The machine offers assistance for voters with disabilities who may have trouble with the normal voting procedure. It doesn't count votes, it only marks the ballot for a disabled voter who needs help.
Until now, voters who had vision, hearing or physical problems had to have an election judge mark their ballots for them. The new machine gives those voters the same privacy that others have. Sue Roust, Minnehaha County auditor, says it's not clear how necessary the machines are.
"We have some precinct judges who say, 'I never have someone come in a wheelchair.' But this machine is much more than that," says Roust. "It's to help people with visual impairments. People who may not be able to read real well. And so we still aren't going to know because anyone can use it."
The touch-screen machine is called Automark, and is built by Omaha-based Election Systems and Software. South Dakota bought about 600 of these machines, while Minnesota purchased about 4,000. One of them will be installed at each polling place.
Federal money allocated in the Help America Vote Act paid for the machines, which cost about $5,000 each. States are required to have them in place this year.
The Automark looks like a large printer with a screen. It sits on a table that's about the height of a chair or wheelchair.
A voter inserts a paper ballot, the machine scans it, and the ballot comes up on the screen one race at a time. The voter can increase the size of the print, or use headphones to listen to the ballot being read to them.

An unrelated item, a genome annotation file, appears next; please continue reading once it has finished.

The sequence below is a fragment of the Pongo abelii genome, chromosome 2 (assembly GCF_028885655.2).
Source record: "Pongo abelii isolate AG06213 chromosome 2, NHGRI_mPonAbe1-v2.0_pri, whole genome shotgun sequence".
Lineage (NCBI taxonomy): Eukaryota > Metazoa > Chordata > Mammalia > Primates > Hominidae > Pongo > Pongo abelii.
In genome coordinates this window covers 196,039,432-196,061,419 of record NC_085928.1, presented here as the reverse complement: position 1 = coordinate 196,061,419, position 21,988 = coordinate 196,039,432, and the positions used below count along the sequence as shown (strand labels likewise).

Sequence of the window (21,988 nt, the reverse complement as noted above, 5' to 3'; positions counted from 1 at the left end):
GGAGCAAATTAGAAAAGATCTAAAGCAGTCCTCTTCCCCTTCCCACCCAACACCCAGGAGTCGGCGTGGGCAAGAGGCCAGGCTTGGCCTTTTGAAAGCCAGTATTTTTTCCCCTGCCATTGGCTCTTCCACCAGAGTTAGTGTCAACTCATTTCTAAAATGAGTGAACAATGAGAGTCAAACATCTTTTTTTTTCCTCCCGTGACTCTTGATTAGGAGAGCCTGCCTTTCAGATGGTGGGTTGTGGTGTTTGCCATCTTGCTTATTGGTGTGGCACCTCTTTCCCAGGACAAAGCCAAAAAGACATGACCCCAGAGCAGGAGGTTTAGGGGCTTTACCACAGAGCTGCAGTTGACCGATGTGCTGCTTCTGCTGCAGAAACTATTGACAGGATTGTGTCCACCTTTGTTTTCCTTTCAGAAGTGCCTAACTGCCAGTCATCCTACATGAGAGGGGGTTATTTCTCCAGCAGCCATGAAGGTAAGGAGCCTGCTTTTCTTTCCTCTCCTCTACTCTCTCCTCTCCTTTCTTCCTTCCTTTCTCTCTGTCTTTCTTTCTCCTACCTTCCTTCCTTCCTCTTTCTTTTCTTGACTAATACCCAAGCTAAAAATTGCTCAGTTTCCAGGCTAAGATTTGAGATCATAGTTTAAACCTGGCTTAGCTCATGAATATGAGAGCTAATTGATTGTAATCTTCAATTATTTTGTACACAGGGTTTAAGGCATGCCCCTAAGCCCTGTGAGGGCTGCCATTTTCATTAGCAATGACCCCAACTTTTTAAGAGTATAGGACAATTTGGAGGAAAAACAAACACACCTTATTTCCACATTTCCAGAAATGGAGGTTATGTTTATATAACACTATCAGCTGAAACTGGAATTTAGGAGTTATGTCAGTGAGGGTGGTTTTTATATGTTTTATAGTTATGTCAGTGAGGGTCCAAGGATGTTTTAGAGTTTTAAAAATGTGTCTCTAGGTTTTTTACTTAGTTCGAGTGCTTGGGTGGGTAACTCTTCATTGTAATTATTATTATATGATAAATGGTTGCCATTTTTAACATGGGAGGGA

The Automark reviews the ballot and alerts the voter if they under-voted, meaning selected only one candidate when they could legally vote for two. The machine will also warn the voter if they over-voted -- say they selected three in a race that only allowed two. Then the voter can print out the ballot to be counted.
Minnesota's Secretary of State Mary Kiffmeyer is interested in how the new machines perform. She says she hopes they increase voter accuracy.
"It's really a shame when you come to vote, and the voter makes a mistake -- thus voiding a vote. With this equipment we will actually capture more votes with the same number of people, because their ballots will be more accurate," says Kiffmeyer.
The Automark machine won't be the only new thing at many polling places in Minnesota. Some voters will use an optical scanning machine to count their votes for the first time.
Kiffmeyer says the optical scanners have been used in the Twin Cities where they reduced the error rate down to one-tenth of 1 percent. But outside the metro area, where the machines will be new, the error rate has been as high as 22 percent.
Kiffmeyer says while she's in Sioux Falls she'll see how well election workers are trained on the new Automark machines, and what kind of technical support is needed on Election Day.
College computer students will be at Sioux Falls polling places to assist with the voting machines. After the election, poll workers will offer feedback on how things went. Officials also welcome voter feedback.
The first time the Automark machines will be used in Minnesota is for the Sept. 12 primary. Look for demonstrations of the machines at county fairs this summer.